January 25, 2016

The Passport Directorate has introduce several improvements over the past few years - no document other than the national ID card needed, reduction in turn-around time, introduction of courier service, etc. Yet, the service continues to face many problems requiring even more creativity, commitment and resources. The customer feedback intervention is one such effort in this ongoing journey of progress.
More specifically, one predictable reaction of the local offices where customer feedback system is implemented is that some try to under-report or falsify cell numbers. This is why the DG office is also now monitoring the percentage of cell numbers reported in each office. The minimum required even in remote districts is 75%. It will be increased gradually, because the probability is quite high that 90% or even 100% more of the applicants have a cell number.
Unlike the standard complaint receiving systems, and the distinction is crucial, the core purpose of this exercise – government proactively collecting feedback on service delivery quality from identified beneficiaries- aims to gather customer feedback on large scale, every day, across the country, to identify performance patterns. For example, of the 1000-plus citizens from among the 10,000-plus citizens who are contacted every day, who respond every day to the sms of the DG office, around 85% report satisfaction or no complaints.
The remaining 15% reports of negative experiences are categorized and the data used to form the basis of performance reviews that the DG conducts every month. The premise here is that the time and energy of the senior management, always an extremely scarce commodity, will be better spent if it monitors performance patterns – such as the percentage of correct cell numbers REPORTED BY EACH OFFICE – to benefit everyone, including those who may not complain and who are likely to receive the service in the future. Investigation of EVERY individual complaint, a very costly and time-intensive transaction, however desirable, may not be the best use of the marginal time available to senior managers. (The legacy systems to address individual complaints are STILL in place and may be resorted to by any citizen).
In addition to performance management, an important purpose of the exercise is to look at systems issues and respond. The recent addition of bank branches where passport fees can be deposited, for example, resulted in 50% decline in negative feedback, according to the passport office, related to fee deposits. The office further plans to minimize contact and will introduce online submission of applications for renewal. A general public administration challenge in developing countries is that it’s very difficult to fairly hold people accountable (and ward off the inevitable pressures of patrons when disciplinary action does take place) without evidence. This “permanent customer survey” method is potentially the best way to gather evidence of quality of service with low cost, high periodicity and lowest possible granularity.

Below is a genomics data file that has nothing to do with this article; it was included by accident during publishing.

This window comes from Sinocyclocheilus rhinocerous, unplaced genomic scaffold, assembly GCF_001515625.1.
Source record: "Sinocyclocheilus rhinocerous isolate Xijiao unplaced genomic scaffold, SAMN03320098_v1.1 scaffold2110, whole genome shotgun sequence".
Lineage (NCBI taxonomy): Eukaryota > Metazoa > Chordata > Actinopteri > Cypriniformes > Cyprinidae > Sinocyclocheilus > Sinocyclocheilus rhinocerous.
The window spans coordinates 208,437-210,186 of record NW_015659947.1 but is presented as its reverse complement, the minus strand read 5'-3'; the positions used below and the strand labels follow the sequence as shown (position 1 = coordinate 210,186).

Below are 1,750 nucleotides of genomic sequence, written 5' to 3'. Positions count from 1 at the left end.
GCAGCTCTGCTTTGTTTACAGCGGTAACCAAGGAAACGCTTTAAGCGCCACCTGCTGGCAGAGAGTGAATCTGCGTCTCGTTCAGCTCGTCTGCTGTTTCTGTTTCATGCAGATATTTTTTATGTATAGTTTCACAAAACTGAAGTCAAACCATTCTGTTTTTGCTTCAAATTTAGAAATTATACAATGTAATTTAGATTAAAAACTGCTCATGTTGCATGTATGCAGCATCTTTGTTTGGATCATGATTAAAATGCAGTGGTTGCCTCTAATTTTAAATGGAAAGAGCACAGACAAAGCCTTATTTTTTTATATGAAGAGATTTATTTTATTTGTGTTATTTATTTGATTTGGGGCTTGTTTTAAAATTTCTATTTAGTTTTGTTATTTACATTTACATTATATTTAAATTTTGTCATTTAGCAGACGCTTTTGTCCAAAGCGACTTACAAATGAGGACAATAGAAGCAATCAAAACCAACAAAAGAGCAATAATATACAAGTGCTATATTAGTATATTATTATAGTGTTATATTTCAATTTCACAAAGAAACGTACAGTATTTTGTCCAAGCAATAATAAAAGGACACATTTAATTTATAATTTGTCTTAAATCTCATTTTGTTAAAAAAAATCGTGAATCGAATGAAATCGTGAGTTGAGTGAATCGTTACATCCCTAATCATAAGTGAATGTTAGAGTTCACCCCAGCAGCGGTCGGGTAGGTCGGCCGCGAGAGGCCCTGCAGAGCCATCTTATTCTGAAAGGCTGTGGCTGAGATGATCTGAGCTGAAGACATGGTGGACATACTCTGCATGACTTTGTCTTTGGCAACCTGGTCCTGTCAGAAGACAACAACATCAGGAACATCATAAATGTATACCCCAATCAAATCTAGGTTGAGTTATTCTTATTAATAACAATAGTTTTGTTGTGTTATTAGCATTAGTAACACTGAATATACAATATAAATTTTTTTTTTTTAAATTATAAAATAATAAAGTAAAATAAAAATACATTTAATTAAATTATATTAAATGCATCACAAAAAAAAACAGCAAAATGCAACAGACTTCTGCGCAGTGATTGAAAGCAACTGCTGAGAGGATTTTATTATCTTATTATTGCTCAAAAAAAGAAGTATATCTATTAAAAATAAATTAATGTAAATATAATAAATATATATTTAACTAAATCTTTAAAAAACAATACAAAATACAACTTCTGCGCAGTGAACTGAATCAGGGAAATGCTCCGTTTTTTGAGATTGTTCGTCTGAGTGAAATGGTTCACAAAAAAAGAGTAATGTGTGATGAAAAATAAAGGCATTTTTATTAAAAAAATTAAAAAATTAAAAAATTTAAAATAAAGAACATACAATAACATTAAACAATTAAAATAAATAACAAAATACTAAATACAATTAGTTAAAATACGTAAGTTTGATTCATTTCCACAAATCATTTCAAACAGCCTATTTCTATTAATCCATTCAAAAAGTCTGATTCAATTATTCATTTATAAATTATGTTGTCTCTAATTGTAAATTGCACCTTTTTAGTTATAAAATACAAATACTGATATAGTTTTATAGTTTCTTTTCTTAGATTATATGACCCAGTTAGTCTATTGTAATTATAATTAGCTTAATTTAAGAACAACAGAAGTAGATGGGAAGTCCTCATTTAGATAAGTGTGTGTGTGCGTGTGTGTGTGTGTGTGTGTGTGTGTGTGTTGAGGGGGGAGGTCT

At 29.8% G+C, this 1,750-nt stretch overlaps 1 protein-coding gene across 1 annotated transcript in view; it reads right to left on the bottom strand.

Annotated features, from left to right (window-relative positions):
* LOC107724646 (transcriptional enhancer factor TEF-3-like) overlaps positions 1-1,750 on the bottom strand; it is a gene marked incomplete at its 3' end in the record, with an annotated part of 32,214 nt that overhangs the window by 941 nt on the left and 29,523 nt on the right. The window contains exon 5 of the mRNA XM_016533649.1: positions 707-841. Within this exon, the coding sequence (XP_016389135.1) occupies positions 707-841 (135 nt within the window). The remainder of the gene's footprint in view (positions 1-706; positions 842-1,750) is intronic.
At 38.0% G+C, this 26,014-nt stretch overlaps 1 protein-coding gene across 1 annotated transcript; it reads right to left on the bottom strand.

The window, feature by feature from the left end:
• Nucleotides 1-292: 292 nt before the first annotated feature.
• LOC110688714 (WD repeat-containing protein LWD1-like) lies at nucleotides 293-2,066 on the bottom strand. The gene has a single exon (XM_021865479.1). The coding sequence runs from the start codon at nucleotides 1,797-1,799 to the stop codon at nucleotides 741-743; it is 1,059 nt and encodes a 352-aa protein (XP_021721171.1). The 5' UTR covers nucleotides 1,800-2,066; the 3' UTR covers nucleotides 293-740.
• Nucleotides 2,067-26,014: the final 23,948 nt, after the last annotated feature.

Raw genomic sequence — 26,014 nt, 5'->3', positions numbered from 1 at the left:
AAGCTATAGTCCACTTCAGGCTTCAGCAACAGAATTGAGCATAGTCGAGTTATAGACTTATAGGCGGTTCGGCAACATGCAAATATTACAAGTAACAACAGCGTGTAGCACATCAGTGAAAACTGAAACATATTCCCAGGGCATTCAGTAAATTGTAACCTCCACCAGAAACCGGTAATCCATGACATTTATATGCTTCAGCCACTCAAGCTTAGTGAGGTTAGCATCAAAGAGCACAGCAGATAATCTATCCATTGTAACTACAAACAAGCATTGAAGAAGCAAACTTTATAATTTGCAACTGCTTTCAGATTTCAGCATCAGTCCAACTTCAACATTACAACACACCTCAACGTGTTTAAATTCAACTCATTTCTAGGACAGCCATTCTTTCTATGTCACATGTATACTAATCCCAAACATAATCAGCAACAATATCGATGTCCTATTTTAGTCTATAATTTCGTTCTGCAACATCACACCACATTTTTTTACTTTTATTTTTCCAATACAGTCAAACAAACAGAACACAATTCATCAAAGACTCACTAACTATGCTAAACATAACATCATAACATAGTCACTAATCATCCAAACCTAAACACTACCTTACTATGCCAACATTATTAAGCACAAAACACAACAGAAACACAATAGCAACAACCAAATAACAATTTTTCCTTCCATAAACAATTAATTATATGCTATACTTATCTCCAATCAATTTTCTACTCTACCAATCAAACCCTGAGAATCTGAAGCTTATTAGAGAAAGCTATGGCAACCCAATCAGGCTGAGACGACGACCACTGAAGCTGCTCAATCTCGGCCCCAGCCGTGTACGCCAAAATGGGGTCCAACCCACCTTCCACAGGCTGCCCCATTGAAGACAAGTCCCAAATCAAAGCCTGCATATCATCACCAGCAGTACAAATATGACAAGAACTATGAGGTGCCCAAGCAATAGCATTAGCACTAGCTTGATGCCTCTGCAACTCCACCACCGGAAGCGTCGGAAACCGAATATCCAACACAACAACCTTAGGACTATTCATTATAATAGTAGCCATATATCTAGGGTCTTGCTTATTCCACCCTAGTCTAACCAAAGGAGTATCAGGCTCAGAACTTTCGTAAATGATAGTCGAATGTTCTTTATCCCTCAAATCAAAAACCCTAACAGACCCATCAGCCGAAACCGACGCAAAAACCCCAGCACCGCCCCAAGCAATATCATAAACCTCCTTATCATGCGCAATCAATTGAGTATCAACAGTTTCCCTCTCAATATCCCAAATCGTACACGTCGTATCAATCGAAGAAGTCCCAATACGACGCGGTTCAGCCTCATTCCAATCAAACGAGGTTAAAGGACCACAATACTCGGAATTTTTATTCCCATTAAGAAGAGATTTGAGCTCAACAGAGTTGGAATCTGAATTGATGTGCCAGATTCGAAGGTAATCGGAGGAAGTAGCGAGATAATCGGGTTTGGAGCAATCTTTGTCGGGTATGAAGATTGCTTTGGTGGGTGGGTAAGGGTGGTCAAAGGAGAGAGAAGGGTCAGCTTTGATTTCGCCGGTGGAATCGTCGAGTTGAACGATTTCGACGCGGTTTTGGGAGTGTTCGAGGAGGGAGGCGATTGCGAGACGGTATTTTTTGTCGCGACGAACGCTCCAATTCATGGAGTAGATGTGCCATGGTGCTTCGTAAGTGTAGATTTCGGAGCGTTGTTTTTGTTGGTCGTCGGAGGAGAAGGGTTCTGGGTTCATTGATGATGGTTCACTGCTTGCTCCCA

The important question to ask is why do not more citizens report more negative feedback when they get the DG’s sms? The 10-12% response rate in this particular case is quite high but surely it can be a lot better. Citizens may not be aware of this exercise, they may not notice the sms, they may not be able to read the text message, they may forget reporting back, they may think it is spam. And most importantly, they may not want to engage with the state because of low trust: “Why bother? Nothing happens”. It’s an unfortunate catch-22 situation: Citizen trust won’t improve without improving the quality of service delivery; and citizens won’t engage with the state because of lack of trust. What does a serious manager do? Doing nothing is of course not an option. Talking to the customer is the best way to measure service delivery performance. It can also help break the vicious cycle of low trust, low engagement and poor service – and hopefully more response rate, more corrective actions and more satisfied customers.

Fasieh Mehta
July 20, 2016

A great article. Very informative and insightful, esp. the detailed comment made by Mr. Bhatti on roles that service delivery managers have to play.